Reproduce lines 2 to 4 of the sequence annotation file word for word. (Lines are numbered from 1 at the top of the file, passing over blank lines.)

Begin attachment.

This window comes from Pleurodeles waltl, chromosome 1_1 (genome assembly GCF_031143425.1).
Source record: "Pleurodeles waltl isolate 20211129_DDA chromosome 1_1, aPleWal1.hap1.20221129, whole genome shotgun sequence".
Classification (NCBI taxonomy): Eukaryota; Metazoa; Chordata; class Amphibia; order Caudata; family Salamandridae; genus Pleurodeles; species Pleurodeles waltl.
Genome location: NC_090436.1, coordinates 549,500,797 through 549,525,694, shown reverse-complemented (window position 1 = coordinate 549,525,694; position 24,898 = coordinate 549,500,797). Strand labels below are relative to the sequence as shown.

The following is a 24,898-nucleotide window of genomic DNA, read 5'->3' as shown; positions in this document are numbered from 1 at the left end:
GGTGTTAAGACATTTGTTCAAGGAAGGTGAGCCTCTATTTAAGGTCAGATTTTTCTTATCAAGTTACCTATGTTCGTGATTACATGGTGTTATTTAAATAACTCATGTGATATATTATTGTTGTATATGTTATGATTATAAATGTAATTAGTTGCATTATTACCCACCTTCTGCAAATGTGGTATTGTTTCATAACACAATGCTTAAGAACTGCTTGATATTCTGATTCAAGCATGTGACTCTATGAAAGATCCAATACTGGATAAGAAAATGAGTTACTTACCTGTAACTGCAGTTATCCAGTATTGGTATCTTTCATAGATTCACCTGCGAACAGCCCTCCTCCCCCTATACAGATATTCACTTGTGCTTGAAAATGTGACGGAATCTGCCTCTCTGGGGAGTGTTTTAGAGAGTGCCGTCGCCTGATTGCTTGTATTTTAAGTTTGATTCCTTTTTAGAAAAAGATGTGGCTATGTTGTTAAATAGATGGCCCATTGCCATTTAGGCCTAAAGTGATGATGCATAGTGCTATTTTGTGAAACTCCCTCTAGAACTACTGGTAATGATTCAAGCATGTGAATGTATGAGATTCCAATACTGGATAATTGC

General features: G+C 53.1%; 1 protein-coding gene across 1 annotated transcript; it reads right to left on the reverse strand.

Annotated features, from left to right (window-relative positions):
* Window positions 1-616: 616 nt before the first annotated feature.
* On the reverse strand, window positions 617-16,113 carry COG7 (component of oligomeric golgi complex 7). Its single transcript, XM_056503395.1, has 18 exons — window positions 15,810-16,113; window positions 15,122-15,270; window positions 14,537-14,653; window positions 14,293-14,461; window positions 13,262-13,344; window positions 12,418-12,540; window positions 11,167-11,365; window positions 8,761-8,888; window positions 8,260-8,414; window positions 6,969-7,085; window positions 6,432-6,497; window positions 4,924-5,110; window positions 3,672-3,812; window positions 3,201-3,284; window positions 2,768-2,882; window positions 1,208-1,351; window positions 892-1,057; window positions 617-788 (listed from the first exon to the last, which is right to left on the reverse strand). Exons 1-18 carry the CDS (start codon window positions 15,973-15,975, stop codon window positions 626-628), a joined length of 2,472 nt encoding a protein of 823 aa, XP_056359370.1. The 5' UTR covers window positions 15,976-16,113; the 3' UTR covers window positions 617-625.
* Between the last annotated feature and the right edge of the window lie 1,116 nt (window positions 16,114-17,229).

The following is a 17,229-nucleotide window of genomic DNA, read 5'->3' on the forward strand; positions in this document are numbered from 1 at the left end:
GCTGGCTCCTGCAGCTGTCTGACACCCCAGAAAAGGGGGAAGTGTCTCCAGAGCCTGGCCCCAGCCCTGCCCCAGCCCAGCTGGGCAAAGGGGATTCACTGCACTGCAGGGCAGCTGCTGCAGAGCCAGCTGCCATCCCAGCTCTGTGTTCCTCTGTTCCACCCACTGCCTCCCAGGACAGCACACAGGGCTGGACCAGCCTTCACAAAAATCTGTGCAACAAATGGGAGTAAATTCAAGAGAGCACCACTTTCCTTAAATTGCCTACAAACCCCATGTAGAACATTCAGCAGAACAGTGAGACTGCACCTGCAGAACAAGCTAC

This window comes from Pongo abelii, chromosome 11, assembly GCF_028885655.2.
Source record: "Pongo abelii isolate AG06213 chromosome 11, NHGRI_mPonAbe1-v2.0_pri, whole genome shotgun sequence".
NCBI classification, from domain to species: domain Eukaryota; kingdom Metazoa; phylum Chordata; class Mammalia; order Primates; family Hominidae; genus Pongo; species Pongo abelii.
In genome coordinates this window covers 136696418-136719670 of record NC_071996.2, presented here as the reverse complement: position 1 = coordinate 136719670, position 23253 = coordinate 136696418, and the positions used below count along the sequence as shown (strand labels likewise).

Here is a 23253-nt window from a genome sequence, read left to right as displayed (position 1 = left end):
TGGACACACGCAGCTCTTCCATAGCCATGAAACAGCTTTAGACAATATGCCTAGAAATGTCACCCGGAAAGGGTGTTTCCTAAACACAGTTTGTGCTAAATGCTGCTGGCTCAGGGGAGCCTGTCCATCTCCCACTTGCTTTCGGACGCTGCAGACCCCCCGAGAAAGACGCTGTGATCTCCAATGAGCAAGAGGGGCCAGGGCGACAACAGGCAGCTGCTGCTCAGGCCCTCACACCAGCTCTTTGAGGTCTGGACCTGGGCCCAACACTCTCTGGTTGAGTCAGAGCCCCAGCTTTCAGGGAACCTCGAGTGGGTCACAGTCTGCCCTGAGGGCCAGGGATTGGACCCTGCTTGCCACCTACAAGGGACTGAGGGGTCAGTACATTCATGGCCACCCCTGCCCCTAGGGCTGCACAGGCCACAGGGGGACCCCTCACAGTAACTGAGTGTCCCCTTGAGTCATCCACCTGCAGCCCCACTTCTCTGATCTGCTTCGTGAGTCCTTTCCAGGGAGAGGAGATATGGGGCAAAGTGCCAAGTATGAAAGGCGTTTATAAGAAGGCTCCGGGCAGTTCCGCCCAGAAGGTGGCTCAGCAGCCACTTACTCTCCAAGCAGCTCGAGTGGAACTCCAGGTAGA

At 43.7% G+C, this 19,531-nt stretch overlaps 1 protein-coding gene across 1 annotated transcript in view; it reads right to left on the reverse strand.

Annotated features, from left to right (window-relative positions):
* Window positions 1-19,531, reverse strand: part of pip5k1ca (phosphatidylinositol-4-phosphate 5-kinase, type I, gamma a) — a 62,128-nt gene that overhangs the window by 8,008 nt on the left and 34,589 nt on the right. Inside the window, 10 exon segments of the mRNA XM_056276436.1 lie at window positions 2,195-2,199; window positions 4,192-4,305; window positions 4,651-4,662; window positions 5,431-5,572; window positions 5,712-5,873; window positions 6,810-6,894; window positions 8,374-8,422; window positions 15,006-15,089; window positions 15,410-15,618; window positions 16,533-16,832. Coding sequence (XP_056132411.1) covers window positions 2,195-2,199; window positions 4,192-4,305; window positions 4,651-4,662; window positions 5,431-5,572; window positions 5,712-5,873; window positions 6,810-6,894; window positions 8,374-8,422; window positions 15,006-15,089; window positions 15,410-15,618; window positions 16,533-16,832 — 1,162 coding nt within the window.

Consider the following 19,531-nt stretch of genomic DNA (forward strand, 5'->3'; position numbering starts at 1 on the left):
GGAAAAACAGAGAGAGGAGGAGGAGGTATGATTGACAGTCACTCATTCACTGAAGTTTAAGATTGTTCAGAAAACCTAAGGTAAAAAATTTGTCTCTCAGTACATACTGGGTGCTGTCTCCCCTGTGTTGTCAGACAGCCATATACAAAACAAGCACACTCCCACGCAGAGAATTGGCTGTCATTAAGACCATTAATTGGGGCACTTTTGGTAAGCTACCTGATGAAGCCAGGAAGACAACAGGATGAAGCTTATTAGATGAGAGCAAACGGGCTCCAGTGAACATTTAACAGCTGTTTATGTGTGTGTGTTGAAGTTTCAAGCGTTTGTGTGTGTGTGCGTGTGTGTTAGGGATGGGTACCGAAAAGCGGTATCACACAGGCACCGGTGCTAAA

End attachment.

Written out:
Source record: "Pleurodeles waltl isolate 20211129_DDA chromosome 1_1, aPleWal1.hap1.20221129, whole genome shotgun sequence".
Classification (NCBI taxonomy): Eukaryota; Metazoa; Chordata; class Amphibia; order Caudata; family Salamandridae; genus Pleurodeles; species Pleurodeles waltl.
Genome location: NC_090436.1, coordinates 549,500,797 through 549,525,694, shown reverse-complemented (window position 1 = coordinate 549,525,694; position 24,898 = coordinate 549,500,797). Strand labels below are relative to the sequence as shown.